Well, we’ve helped Margaret and Bryan on a house move before; that time was a Leeds to London trip for their daughter, this time we moved some furniture from their flat in Leeds to their house on James Street in Lincoln. And what a house it is!
It was fascinating to hear about the history of the house. James Street was formerly called Vinegar Lane. This came about during the time that lepers were banished from the city and had to live in the countryside. Their only means of food was supplied by relatives who came along Vinegar Lane to a stone bowl which was filled with vinegar. They would leave the food there and the lepers would then leave coins in the vinegar in payment for the food. It was believed that the vinegar would sanitise the coins and prevent the recipient from catching leprosy.
Margaret and Bryan’s house is built on what used to be the gardens of Lincoln cathedral. It was originally bought by a doctor following a fire in a house called Burghersch Chantry (built on 1345) within the grounds in 1965. The house and land belonged to the cathedral and, as they didn’t have insurance on the building, the only way to raise the funds for its repair was to sell the land.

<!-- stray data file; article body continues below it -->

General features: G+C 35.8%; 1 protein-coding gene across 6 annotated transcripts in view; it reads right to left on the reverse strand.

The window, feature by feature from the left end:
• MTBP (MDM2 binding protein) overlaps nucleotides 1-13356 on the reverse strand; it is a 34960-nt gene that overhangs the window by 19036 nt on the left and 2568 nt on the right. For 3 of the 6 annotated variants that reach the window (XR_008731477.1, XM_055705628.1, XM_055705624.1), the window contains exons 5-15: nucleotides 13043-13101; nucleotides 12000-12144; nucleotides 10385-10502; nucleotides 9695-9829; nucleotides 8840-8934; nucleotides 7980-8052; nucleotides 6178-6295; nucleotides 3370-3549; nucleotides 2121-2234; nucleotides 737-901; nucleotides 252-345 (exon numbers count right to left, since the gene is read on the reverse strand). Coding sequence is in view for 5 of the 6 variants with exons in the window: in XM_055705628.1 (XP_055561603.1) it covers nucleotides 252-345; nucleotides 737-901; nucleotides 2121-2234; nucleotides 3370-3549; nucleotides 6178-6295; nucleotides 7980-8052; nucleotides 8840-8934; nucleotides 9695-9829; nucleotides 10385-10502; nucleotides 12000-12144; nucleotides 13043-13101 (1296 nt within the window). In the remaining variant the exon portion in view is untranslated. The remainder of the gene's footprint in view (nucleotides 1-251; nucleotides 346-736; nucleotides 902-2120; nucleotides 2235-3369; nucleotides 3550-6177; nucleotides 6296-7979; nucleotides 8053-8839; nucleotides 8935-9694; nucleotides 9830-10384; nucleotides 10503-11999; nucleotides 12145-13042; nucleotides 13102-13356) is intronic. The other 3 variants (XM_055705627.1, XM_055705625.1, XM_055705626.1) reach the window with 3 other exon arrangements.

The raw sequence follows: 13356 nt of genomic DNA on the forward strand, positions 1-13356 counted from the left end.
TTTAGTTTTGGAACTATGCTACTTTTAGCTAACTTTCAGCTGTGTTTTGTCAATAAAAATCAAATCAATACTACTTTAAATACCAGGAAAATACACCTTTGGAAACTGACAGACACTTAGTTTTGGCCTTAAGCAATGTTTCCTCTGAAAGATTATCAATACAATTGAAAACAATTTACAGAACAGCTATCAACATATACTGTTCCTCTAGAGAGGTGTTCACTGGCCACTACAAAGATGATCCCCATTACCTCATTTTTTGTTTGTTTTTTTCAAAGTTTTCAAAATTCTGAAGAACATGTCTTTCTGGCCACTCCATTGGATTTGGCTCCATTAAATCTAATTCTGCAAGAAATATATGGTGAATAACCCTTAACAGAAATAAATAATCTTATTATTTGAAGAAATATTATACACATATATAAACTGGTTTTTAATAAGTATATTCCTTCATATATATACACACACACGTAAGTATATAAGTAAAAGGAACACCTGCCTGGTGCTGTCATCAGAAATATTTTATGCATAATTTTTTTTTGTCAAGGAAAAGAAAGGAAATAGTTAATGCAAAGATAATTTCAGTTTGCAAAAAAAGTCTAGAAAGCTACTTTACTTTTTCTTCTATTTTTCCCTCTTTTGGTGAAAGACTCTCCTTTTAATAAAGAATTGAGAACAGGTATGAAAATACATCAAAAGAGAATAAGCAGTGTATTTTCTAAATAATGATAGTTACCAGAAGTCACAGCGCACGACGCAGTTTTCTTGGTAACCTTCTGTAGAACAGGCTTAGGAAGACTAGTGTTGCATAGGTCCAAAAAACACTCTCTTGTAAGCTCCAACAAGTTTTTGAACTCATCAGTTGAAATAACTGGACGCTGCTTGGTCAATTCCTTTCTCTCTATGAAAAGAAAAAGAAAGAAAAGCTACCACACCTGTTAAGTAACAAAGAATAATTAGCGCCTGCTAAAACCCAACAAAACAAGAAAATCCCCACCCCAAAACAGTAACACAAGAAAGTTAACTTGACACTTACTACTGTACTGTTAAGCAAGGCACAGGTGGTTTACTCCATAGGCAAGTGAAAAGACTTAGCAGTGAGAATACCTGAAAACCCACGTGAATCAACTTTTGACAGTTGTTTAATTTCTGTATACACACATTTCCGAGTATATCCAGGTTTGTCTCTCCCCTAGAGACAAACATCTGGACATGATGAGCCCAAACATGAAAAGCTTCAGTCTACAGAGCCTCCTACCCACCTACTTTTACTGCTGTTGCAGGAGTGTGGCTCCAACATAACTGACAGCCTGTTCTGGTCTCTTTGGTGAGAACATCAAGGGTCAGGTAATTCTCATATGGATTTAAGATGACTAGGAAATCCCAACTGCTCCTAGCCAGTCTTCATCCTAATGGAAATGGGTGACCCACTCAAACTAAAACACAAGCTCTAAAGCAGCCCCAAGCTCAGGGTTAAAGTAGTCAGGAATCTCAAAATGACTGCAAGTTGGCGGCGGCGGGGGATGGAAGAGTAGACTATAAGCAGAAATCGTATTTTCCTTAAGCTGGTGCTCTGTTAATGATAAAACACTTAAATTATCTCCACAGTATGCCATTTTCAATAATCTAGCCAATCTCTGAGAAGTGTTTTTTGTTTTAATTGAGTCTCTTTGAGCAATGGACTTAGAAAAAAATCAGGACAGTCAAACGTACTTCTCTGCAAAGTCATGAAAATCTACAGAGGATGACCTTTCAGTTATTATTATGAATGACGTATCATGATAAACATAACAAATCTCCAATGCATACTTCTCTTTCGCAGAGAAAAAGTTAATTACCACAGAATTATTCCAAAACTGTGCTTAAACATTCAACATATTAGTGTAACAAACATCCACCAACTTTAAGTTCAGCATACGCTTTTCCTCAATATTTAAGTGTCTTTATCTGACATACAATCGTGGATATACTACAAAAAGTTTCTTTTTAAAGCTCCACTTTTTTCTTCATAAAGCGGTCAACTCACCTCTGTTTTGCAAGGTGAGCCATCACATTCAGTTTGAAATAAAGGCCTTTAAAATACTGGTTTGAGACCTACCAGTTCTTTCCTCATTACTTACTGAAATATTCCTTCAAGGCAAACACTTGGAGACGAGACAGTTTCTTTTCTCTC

Fastforward almost 50 years, the doctor sells to Margaret and Bryan and the long and tiresome process of planning permission takes place to build their wonderful house. But it was all worth it. It really is amazing, and the view from the terrace was stunning. Some of the walls on the perimeter of the house are some of the original garden walls from the cathedral.
Margaret allowed me to take a picture from the terrace of Lincoln cathedral. I’d never seen it before but it is truly magnificent. Apparently, when the spire was completed in 1311 it was the tallest building on earth for the next 238 years, even taller than Egypt’s Great Pyramid. And Lincoln Castle has one of the only 4 copies of the Magna Carta that have survived these last 800 years.
I’ll definitely be visiting Lincoln again with the family, it’s steeped in history!